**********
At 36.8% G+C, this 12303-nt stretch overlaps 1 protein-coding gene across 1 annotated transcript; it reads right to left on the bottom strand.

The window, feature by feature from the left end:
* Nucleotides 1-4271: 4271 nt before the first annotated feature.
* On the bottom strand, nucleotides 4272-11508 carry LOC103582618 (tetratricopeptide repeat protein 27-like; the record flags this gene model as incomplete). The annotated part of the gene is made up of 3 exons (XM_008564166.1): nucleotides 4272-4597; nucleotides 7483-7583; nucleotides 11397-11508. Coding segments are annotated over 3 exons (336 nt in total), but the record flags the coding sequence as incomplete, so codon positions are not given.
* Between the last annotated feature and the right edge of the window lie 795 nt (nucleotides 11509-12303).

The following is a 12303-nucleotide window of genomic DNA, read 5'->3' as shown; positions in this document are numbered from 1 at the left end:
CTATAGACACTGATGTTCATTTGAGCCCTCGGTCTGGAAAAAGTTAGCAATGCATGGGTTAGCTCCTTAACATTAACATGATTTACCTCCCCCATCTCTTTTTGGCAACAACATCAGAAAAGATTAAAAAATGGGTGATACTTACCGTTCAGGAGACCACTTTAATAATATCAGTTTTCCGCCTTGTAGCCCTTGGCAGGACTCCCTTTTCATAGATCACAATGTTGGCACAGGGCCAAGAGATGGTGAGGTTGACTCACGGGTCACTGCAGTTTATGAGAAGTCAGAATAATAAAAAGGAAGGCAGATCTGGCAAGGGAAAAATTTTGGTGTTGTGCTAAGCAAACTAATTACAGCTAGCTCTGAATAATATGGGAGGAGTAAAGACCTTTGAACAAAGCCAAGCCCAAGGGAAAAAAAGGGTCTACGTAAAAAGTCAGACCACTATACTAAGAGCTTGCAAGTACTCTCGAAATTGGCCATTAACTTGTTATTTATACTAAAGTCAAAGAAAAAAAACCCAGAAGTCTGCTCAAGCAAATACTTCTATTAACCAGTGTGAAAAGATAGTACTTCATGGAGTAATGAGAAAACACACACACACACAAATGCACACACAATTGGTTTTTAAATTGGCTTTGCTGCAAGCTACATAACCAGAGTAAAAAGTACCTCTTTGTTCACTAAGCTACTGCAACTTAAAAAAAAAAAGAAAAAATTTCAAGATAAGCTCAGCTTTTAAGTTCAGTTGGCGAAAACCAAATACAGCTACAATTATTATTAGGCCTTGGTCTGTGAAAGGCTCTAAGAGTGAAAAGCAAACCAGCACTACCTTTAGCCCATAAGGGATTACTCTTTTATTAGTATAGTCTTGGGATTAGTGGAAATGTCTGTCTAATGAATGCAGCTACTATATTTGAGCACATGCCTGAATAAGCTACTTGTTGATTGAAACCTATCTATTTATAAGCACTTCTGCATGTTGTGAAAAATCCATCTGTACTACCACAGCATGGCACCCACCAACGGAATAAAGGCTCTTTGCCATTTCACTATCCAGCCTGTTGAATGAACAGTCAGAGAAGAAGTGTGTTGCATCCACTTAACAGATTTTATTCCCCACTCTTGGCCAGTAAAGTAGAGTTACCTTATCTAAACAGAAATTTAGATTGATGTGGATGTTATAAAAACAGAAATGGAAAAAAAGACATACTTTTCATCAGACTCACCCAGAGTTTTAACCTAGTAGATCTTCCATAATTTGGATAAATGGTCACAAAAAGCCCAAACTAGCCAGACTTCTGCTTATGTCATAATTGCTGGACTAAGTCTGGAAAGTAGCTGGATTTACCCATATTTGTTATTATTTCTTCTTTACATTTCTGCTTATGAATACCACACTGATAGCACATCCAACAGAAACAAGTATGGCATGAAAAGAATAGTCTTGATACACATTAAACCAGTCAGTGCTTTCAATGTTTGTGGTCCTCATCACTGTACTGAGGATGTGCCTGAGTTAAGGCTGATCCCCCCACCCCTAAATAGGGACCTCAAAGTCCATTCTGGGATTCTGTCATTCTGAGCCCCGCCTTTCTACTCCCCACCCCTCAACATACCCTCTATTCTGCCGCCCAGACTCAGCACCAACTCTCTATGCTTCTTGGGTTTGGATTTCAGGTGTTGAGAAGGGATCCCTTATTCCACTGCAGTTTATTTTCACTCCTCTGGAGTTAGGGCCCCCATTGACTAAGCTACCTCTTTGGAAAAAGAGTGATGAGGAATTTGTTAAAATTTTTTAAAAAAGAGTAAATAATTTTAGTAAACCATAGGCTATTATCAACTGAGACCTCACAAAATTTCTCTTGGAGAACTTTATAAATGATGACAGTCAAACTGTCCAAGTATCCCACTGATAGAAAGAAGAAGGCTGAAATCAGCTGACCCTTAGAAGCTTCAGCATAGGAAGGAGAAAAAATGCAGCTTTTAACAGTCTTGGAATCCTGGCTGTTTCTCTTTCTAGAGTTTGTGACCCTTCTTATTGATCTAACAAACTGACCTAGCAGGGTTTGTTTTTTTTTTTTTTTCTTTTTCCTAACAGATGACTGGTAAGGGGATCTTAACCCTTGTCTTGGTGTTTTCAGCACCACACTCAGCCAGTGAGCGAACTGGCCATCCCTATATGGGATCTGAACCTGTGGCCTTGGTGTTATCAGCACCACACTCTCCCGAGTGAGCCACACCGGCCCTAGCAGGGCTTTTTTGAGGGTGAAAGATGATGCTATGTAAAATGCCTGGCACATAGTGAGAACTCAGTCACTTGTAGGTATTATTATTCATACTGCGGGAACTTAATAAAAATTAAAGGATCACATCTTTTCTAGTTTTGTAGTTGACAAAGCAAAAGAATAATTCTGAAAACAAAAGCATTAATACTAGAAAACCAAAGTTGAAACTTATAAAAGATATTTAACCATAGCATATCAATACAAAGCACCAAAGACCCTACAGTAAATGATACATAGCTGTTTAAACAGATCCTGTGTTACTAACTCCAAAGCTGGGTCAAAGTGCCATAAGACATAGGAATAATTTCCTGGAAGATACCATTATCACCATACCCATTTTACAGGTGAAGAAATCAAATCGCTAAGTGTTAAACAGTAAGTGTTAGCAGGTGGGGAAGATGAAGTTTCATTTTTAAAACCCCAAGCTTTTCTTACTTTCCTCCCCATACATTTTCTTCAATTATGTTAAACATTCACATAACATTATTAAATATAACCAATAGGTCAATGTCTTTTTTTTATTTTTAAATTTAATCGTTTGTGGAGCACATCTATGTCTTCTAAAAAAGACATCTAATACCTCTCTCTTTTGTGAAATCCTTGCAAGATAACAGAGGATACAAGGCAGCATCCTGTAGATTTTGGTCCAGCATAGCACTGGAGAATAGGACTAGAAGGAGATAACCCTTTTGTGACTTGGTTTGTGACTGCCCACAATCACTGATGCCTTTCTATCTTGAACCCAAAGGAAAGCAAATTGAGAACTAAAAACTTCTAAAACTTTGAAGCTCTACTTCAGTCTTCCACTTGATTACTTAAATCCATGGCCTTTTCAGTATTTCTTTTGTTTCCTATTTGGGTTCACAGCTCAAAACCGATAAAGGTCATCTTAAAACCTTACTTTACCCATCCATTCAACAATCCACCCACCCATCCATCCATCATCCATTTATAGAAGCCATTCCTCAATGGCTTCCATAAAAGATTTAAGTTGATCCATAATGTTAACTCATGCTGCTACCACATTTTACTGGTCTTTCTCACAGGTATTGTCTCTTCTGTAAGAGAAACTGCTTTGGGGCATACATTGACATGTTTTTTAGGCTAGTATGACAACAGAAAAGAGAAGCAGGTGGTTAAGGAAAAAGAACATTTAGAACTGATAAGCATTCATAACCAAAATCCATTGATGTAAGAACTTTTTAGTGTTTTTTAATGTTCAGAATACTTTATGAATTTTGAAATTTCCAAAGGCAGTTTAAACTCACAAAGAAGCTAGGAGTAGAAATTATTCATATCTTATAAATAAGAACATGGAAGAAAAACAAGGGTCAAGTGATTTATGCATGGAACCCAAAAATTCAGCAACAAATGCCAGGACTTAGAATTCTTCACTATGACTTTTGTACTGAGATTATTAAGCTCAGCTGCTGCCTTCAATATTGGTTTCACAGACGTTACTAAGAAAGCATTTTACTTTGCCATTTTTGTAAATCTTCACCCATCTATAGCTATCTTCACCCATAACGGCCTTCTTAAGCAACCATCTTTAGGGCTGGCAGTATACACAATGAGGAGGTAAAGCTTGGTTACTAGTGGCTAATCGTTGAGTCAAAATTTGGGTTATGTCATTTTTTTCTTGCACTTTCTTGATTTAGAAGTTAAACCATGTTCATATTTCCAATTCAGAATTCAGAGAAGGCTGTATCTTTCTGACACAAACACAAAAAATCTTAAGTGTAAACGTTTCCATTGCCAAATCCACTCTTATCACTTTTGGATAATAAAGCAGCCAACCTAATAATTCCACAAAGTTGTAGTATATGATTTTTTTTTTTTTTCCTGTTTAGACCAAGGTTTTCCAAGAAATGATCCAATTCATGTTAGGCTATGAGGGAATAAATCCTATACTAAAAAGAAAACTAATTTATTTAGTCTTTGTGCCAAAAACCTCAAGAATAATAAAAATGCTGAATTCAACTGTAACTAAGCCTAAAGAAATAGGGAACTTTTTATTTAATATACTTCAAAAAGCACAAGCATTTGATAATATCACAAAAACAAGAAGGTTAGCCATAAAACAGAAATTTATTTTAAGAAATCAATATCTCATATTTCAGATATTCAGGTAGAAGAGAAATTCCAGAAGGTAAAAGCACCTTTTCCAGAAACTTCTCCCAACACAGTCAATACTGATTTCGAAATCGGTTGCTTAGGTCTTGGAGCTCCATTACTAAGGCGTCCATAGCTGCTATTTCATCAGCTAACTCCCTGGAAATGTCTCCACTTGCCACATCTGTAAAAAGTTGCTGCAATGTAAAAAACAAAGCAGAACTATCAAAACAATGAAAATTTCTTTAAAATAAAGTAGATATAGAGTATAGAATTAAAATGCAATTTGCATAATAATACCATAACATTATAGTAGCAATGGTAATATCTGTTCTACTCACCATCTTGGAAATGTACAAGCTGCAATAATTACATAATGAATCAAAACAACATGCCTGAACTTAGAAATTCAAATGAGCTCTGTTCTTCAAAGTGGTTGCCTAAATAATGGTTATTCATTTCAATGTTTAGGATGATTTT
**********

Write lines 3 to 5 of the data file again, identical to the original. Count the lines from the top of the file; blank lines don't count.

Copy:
* Nucleotides 1-4271: 4271 nt before the first annotated feature.
* On the bottom strand, nucleotides 4272-11508 carry LOC103582618 (tetratricopeptide repeat protein 27-like; the record flags this gene model as incomplete). The annotated part of the gene is made up of 3 exons (XM_008564166.1): nucleotides 4272-4597; nucleotides 7483-7583; nucleotides 11397-11508. Coding segments are annotated over 3 exons (336 nt in total), but the record flags the coding sequence as incomplete, so codon positions are not given.
* Between the last annotated feature and the right edge of the window lie 795 nt (nucleotides 11509-12303).